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ATX Power Supply

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Crucial System Scanner

     I remember way back when the first Ultra X-Connect power supply hit the market a couple years ago, it was truly a watershed moment.  While modular power supplies are de riguer these days, it wasn't always the case.  The X-Connect, being the first fully modular power supply, showed us that every component in a PC has the potential to be a fashion statement. The bane of case modders everywhere has always been the excess cabling from the power supply.  With the advent of the modular power supply, the only cables that were present were the ones that were absolutely needed.  Fast forward to 2007, and every PSU maker in sight (with the exception of PC Power and Cooling) has a plethora of modular power supplies on the market. 

     So, it would appear that Ultra struck gold with the modular idea.   So can they strike twice?  Today we bring the third generation of the X-Connect; the X3. 

Out of Box Experience:

The attractive and glossy package are a hint as to what is to come.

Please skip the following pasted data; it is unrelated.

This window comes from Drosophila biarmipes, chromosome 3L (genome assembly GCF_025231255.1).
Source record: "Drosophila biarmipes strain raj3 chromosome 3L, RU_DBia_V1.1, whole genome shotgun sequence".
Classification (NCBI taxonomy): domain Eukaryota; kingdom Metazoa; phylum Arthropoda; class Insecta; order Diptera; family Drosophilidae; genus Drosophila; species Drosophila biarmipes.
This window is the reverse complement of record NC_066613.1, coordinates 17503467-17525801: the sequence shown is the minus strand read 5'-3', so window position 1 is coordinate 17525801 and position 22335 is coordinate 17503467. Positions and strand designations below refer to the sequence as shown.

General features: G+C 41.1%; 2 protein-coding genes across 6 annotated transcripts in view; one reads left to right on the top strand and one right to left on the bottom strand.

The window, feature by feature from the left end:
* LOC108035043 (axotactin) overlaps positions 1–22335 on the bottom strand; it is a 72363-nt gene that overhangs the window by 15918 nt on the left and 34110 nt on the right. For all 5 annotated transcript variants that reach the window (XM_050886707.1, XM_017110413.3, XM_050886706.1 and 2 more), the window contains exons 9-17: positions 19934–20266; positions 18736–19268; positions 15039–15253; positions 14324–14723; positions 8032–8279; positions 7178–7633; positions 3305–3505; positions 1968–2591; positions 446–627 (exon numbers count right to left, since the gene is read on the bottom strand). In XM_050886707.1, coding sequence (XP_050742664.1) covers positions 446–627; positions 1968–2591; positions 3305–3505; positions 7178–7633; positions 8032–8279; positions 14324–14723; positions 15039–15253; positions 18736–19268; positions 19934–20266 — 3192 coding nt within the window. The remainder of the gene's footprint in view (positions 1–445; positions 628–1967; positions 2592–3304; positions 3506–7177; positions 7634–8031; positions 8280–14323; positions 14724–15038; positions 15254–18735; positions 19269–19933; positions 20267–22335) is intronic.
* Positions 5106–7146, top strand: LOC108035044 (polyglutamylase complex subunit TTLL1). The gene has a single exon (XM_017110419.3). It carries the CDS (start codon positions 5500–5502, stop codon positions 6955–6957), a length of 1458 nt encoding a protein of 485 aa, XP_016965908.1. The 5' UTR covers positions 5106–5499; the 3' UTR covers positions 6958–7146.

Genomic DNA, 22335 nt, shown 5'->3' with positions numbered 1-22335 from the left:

The box actually has a flap that lifts up and gives us most of the basic information that we need to know about this unit.   We also get a nice shot of the third generation modular connector interface. 

Inside the box is another sealed box, continuing with the same shiny black motif.

     Within the box, the PSU is sandwiched between two slabs of foam, topped with a box packed with all the accessories. 

The power supply is well situated in its protective foam, and wrapped in plastic to protect the finish.   

     The first look is at the back of the power supply, and we see that the X3 utilizes the honeycomb design that is becoming rather popular these days.

On the bottom, we see the massive 135mm fan in charge of cooling the unit.  As you know, the bigger, the better.

     On the front side, we see the connection interface for the modular connectors.  As you can see, the X3 eschews the practice of using proprietary connectors in favor of the standard Molex and PCI-e power plugs, with the exception of the two SATA rails.  This may appeal to case modders, as building custom cables is now much easier.  The connectors themselves are mounted onto an aluminum plate for added rigidity.

     Here we see the top of the supply.   The power supply consists of a very glossy coated metal.  The only drawback to this gorgeous surface is the fact that it is ridiculously easy to smudge. 

The X3 shows off the specs with a nice big label.  36A on the 12V rail should be sufficient for any single GPU system.

     Finally, we have the spaghetti.   The FlexForce cables are fully coated black strands, which makes the aesthetics consistent.  The cables are also more flexible than standard cables, which should help with organization.  Now that we know what the X3 looks like, we can talk about the innards.



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